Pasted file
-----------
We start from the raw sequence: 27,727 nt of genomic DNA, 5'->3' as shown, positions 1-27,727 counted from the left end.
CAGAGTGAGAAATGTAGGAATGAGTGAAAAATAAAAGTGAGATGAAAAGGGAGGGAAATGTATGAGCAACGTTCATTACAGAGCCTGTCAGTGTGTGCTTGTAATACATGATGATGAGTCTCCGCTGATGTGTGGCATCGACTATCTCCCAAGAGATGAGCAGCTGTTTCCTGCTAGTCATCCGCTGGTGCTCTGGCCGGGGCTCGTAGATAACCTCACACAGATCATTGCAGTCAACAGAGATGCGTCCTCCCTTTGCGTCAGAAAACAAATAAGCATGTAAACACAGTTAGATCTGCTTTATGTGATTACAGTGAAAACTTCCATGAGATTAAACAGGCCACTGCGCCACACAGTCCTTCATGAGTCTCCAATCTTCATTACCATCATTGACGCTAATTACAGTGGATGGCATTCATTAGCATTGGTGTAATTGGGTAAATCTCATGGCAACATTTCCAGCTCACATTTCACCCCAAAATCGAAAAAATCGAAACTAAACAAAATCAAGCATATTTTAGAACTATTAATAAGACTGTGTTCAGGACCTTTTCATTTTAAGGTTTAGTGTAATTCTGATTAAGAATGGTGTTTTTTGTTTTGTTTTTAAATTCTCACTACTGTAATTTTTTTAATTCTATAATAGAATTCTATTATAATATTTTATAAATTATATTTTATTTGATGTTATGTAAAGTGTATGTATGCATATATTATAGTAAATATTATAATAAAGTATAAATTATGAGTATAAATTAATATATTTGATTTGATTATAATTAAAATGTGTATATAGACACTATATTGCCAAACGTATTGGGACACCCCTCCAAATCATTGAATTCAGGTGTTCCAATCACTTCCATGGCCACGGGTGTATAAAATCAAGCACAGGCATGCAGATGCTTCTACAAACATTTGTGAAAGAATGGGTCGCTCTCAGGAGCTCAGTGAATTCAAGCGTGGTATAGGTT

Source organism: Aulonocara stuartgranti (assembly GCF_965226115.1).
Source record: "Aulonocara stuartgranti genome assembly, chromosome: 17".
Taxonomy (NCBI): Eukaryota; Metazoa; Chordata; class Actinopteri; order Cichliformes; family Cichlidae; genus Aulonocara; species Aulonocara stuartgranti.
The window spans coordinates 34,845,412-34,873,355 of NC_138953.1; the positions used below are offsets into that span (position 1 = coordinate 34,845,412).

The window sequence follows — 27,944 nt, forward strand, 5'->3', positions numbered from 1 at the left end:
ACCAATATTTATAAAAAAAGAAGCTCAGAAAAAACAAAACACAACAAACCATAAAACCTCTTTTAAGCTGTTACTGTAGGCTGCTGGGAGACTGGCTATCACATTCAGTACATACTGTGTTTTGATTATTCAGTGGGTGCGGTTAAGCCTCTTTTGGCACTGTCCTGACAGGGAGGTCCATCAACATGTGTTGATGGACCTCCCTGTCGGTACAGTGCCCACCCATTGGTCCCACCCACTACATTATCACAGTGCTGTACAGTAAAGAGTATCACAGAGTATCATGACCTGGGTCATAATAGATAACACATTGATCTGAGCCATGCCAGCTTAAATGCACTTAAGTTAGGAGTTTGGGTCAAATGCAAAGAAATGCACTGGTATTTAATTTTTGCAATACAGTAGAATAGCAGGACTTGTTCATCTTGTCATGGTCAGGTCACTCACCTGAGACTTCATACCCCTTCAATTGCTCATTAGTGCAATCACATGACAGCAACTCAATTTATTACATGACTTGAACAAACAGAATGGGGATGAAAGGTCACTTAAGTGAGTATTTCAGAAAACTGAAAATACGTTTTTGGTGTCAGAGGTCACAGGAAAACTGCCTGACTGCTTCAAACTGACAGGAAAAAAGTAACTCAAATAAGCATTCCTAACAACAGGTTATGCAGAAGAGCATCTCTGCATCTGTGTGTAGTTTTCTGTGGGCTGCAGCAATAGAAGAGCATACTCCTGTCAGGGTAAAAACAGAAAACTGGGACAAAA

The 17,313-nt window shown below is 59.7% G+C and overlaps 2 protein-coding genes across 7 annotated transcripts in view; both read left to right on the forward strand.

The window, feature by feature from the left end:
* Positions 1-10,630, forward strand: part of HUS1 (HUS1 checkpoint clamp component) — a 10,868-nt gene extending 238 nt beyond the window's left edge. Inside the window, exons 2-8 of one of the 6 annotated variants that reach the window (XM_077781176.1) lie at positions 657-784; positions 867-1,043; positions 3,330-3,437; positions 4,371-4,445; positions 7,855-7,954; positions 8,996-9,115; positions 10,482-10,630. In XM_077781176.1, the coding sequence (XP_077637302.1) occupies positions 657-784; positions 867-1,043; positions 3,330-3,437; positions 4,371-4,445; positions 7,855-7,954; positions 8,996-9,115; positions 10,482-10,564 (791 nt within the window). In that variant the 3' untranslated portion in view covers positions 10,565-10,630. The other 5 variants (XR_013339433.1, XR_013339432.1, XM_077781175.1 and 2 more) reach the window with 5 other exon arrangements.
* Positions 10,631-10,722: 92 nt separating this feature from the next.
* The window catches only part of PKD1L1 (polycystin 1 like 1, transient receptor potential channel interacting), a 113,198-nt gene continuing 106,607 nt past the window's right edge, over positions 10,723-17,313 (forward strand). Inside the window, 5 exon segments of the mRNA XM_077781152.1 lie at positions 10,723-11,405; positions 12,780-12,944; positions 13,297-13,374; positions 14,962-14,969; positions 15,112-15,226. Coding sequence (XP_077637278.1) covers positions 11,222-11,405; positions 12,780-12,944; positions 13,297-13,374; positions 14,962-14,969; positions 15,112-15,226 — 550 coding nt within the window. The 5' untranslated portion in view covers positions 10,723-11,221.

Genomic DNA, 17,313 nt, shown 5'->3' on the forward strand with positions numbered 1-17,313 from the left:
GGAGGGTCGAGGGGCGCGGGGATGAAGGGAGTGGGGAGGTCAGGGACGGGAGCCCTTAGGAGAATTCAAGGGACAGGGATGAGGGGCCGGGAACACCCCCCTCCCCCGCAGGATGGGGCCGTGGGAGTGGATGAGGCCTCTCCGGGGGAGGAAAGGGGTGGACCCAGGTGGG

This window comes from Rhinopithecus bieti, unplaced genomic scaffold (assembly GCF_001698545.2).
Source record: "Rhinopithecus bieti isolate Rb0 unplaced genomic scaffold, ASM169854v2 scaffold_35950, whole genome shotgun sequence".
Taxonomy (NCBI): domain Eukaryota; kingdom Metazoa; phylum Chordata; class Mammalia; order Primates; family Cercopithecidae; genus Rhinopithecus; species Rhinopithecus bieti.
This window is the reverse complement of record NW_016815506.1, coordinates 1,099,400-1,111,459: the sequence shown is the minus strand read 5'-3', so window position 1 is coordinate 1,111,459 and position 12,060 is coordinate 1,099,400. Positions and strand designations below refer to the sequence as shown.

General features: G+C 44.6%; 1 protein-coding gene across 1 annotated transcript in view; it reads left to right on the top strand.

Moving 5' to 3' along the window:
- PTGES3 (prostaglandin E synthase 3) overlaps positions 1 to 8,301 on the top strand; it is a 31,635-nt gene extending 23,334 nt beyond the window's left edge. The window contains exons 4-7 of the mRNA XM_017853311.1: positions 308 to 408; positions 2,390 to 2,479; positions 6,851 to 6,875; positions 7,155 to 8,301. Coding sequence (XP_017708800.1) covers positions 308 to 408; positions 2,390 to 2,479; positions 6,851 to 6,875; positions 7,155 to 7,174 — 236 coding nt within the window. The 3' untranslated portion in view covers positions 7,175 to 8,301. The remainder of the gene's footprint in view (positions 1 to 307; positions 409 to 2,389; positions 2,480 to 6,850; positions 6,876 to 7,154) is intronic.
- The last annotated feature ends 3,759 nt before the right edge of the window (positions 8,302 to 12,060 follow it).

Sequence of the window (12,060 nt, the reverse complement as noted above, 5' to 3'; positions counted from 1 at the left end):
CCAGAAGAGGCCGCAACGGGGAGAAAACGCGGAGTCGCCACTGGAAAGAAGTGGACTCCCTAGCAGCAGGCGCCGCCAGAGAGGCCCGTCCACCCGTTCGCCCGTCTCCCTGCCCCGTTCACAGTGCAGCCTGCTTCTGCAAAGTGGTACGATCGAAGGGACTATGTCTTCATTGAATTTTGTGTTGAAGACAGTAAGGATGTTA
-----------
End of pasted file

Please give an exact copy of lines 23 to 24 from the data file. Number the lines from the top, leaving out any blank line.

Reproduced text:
- The last annotated feature ends 3,759 nt before the right edge of the window (positions 8,302 to 12,060 follow it).

Sequence of the window (12,060 nt, the reverse complement as noted above, 5' to 3'; positions counted from 1 at the left end):